Adapting to the Changing Pandemic Dynamics

by Kristin Cho

Image: Anna Shvets/Pexels

Since the rise of Coronavirus, scientists’ greatest fear was the possibility that the virus would go through inevitable evolution in its life cycle—learning to adapt and find better ways to enter into the human body. The new variant found in U.K. last December was only the first of multiple variants that are now circulating world wide. As of January 29th, a total of 51 cases have been confirmed in Ontario, and evidence shows that the variant could be up to 56% more transmissible than the original virus. Under higher risks of getting the virus, how will we have to prepare to mitigate the worse possible impacts of the changed dynamics of the pandemic?

Dr. Patrick Soon-Shiong, the Executive Chairman for Los Angeles Times, states that the virus has protein on its surface with a receptor binding domain that hits the human body: this part is going through mutation. As the virus mutates, the antibodies will not recognize and neutralize the mutated variants, thus making it easier for the virus to attack cells. The virus, an intelligent machine with the ability to penetrate further into our internal systems, has figured out to latch on stronger and increase speed and infectivity. As these variants appear to transmit more readily and evade the immune system, scientists are working to learn how variants differ and how the variants would affect vaccination and testing. Dr. Adalsteinn Brown stated that “The new [variants] will likely be the dominant version of the virus by March [2021].” What scientists most fear now is that the virus will mutate to the point that it will bypass the ability of tests to detect it. These variants which cannot be mitigated by current vaccines, through natural selection, will have more opportunity to replicate and overtake more people. 

Virus mutation as a natural process is difficult to predict and even harder to prevent with the human aspects of the pandemic. Social and cultural influences on behaviour, decision-making, and stress and coping are exhibited well in many ways. For example, the value of expressing oneself (through hugging, direct argumentation, etc.) is a reason why interpersonal transmission is more likely in independent cultures. In addition, the need for tighter reinforcements is needed for cultures that prioritize freedom. Although Canada’s society is based on collectivist values, it also has been profoundly impacted by many individualist principles built in.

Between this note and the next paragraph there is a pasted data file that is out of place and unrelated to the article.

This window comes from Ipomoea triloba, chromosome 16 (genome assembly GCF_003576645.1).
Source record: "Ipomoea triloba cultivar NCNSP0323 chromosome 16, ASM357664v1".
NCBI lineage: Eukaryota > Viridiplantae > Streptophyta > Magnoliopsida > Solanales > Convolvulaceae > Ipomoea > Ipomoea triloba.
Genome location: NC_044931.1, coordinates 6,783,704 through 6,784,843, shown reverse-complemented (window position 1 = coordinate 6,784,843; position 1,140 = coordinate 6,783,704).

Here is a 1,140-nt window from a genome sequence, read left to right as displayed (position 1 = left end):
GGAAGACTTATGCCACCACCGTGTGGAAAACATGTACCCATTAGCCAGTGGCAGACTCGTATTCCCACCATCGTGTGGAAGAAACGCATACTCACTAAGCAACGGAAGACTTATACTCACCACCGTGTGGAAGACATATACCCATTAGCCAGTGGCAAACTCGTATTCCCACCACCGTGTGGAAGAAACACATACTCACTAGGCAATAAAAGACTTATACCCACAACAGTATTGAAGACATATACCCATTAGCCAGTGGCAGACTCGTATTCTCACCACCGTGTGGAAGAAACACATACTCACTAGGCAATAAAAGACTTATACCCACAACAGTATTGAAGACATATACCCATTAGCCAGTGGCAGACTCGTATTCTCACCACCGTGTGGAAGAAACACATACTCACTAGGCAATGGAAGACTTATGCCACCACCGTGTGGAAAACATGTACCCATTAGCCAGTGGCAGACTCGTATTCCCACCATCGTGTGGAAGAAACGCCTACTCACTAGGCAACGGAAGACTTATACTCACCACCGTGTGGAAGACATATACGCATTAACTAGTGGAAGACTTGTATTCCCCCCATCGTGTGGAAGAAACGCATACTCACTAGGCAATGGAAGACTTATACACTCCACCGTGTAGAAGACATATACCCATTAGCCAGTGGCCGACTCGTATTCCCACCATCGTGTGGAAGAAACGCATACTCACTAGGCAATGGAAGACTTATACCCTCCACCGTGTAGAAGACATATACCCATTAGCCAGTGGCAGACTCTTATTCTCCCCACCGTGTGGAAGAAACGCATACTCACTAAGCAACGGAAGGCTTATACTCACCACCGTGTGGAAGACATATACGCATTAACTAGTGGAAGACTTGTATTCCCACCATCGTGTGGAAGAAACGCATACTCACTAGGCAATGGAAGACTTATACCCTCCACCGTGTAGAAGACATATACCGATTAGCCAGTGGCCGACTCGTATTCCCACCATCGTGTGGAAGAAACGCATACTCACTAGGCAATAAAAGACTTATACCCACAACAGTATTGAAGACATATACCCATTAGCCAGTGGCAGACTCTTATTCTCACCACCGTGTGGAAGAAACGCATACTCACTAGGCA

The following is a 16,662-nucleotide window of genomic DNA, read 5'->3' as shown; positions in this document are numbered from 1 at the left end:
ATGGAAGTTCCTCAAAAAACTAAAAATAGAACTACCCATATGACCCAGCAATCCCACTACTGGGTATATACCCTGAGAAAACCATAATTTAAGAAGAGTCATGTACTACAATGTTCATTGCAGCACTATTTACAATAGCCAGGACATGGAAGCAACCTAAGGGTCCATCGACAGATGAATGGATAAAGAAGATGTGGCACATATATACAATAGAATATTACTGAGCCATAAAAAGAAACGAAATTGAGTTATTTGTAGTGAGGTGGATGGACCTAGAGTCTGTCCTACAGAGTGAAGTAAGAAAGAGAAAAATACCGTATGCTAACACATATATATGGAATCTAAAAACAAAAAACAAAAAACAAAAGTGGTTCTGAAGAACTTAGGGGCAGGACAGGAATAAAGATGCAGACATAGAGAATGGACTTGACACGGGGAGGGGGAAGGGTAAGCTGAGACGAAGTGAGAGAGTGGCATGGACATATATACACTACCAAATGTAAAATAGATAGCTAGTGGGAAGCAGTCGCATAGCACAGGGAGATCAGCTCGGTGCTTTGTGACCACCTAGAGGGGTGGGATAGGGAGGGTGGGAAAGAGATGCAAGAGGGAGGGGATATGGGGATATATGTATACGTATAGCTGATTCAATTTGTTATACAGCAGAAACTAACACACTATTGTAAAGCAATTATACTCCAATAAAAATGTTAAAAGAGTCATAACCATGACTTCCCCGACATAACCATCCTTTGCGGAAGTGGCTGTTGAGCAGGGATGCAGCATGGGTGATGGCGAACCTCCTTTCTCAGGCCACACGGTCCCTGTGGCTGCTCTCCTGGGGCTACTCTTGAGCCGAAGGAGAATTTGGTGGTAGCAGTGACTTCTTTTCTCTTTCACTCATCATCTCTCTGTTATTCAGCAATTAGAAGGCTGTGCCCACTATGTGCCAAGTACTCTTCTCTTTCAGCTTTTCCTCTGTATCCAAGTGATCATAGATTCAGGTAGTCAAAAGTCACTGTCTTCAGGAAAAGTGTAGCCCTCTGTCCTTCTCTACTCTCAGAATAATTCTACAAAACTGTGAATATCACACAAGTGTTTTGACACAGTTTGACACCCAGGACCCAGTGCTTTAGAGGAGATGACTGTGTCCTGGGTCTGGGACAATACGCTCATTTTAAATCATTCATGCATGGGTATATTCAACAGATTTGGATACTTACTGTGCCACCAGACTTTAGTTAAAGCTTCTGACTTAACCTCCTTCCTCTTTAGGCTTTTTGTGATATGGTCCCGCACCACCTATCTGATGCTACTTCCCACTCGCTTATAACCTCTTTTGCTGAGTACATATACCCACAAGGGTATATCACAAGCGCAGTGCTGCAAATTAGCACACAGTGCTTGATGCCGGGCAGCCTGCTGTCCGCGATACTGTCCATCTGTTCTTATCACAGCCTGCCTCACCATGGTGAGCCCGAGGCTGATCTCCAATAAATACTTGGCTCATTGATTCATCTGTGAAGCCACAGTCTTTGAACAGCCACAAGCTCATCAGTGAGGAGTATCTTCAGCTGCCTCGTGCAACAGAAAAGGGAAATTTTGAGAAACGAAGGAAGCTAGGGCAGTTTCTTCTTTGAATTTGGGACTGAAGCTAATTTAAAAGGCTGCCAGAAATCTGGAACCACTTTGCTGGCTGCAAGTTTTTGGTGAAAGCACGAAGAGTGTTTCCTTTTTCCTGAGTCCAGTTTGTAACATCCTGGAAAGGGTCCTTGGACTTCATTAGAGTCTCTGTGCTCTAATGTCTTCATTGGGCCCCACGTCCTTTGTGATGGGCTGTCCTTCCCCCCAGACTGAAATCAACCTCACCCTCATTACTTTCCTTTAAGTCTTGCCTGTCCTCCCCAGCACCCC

Despite Dr. Bonnie Henry being ‘confident’ that variant transmission isn’t widespread and the fact that the Canadian government is taking immediate and decisive action, including mandatory testing of incoming international travellers and providing additional layers of protection, citizens must not lower their guard. High rates of infection leads to higher risk that new and more harmful variants will emerge. As lockdowns come to an end and in person learning starts to open once again in Canada, stronger regulations are important. For the new, stronger variants, will our preparations be enough?

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